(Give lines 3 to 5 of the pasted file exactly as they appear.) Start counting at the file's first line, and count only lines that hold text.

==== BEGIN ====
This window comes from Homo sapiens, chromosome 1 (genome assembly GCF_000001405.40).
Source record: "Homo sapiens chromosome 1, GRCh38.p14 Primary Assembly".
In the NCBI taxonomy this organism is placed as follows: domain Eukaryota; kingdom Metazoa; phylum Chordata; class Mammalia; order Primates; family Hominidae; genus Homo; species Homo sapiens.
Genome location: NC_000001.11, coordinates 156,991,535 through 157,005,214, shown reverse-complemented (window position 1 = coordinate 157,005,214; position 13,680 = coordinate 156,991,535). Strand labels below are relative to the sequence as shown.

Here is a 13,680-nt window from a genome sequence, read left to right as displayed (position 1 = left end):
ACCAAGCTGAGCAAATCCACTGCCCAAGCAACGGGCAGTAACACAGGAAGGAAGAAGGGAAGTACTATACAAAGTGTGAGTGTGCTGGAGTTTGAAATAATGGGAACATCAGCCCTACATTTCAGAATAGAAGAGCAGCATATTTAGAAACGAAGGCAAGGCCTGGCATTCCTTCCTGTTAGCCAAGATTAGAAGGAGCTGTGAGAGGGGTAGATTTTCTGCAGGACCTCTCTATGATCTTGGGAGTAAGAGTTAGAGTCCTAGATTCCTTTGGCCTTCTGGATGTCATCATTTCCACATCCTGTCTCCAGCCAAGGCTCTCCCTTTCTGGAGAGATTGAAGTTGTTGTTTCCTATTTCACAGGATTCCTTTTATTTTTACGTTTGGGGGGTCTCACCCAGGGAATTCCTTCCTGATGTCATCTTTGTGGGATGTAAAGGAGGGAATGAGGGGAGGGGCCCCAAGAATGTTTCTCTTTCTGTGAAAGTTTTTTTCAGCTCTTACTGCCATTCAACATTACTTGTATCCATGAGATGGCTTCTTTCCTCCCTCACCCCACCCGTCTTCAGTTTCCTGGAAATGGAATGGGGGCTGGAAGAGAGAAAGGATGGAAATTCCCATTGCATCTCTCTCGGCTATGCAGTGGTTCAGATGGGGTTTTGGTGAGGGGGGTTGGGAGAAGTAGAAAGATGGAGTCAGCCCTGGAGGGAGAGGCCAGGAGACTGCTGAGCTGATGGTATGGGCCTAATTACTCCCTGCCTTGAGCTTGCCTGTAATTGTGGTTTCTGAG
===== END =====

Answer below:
In the NCBI taxonomy this organism is placed as follows: domain Eukaryota; kingdom Metazoa; phylum Chordata; class Mammalia; order Primates; family Hominidae; genus Homo; species Homo sapiens.
Genome location: NC_000001.11, coordinates 156,991,535 through 157,005,214, shown reverse-complemented (window position 1 = coordinate 157,005,214; position 13,680 = coordinate 156,991,535). Strand labels below are relative to the sequence as shown.

Here is a 13,680-nt window from a genome sequence, read left to right as displayed (position 1 = left end):